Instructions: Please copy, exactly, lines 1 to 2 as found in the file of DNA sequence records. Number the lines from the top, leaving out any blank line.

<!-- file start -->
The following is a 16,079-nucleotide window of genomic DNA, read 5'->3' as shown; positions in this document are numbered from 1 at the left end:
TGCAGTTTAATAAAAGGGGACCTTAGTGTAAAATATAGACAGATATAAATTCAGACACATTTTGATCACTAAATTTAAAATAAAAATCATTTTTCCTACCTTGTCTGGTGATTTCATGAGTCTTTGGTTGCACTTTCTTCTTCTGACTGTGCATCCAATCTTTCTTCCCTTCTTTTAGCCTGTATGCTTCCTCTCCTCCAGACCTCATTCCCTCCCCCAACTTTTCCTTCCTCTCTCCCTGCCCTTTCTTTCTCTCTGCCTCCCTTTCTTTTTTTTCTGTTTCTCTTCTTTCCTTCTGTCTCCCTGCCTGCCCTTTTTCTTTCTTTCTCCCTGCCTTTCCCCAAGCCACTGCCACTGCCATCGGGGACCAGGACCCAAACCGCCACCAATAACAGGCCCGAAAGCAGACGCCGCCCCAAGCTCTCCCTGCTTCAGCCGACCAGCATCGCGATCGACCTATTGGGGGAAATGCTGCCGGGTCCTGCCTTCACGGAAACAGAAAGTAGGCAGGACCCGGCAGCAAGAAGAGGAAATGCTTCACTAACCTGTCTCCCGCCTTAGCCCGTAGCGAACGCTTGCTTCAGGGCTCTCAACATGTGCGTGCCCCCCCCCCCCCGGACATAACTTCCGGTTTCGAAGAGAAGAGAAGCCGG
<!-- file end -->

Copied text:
The following is a 16,079-nucleotide window of genomic DNA, read 5'->3' as shown; positions in this document are numbered from 1 at the left end:
TGCAGTTTAATAAAAGGGGACCTTAGTGTAAAATATAGACAGATATAAATTCAGACACATTTTGATCACTAAATTTAAAATAAAAATCATTTTTCCTACCTTGTCTGGTGATTTCATGAGTCTTTGGTTGCACTTTCTTCTTCTGACTGTGCATCCAATCTTTCTTCCCTTCTTTTAGCCTGTATGCTTCCTCTCCTCCAGACCTCATTCCCTCCCCCAACTTTTCCTTCCTCTCTCCCTGCCCTTTCTTTCTCTCTGCCTCCCTTTCTTTTTTTTCTGTTTCTCTTCTTTCCTTCTGTCTCCCTGCCTGCCCTTTTTCTTTCTTTCTCCCTGCCTTTCCCCAAGCCACTGCCACTGCCATCGGGGACCAGGACCCAAACCGCCACCAATAACAGGCCCGAAAGCAGACGCCGCCCCAAGCTCTCCCTGCTTCAGCCGACCAGCATCGCGATCGACCTATTGGGGGAAATGCTGCCGGGTCCTGCCTTCACGGAAACAGAAAGTAGGCAGGACCCGGCAGCAAGAAGAGGAAATGCTTCACTAACCTGTCTCCCGCCTTAGCCCGTAGCGAACGCTTGCTTCAGGGCTCTCAACATGTGCGTGCCCCCCCCCCCCCGGACATAACTTCCGGTTTCGAAGAGAAGAGAAGCCGG